JOHANNESBURG, Nov 2 (Reuters) – Vote counting is under way in South Africa after Monday’s municipal elections, as the governing African National Congress (ANC) faces dissatisfaction over poor services, high unemployment and creaking infrastructure.
As of 0615 GMT on Tuesday, the ANC had around 46% of votes cast, but relatively few ballots had been counted. Voter turnout was not yet clear.
The local elections are critical for President Cyril Ramaphosa and his party, as it tries to avert its worst result since the end of white minority rule in 1994. At the last municipal polls in 2016 the ANC got around 54% of the vote.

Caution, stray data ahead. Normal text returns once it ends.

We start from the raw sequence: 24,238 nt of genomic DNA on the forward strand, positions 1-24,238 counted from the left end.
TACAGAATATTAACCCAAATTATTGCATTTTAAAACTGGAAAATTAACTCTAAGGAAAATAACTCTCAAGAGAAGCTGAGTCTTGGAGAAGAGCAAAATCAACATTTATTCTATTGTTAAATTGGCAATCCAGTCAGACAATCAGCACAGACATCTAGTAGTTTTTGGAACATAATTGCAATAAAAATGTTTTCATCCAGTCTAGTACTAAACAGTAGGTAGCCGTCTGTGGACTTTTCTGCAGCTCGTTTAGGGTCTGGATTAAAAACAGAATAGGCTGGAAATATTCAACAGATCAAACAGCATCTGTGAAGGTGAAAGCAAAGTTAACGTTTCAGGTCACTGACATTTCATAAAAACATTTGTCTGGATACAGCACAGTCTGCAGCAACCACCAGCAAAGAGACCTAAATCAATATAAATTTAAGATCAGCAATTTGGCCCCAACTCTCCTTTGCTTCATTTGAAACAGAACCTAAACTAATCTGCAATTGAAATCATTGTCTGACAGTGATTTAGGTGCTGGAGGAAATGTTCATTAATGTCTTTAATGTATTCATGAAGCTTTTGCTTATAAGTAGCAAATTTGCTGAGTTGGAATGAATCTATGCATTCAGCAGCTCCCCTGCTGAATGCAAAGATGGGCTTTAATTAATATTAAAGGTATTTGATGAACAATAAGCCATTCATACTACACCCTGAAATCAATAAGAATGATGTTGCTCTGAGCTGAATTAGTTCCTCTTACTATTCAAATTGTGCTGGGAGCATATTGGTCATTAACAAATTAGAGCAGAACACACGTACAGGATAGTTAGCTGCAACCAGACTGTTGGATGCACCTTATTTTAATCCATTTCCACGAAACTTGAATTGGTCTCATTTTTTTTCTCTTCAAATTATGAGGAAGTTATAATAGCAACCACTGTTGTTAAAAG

There has been little reliable political polling, but based on the climate of discontent and the few surveys that have been conducted some pundits predict the ANC’s vote share could fall below 50% for the first time since the end of apartheid.
The ANC’s reputation has been damaged by corruption scandals under former president Jacob Zuma, Ramaphosa’s predecessor, that hollowed out state coffers and deterred investment.
In 2016, the ANC lost control of Johannesburg, the commercial hub, to a coalition of opposition parties, as well as the political capital Pretoria and industrial hub Gqeberha, formerly Port Elizabeth.
Getting less than half the national vote would be a psychological blow, and would raise the previously unthinkable possibility that the ANC could one day be in opposition.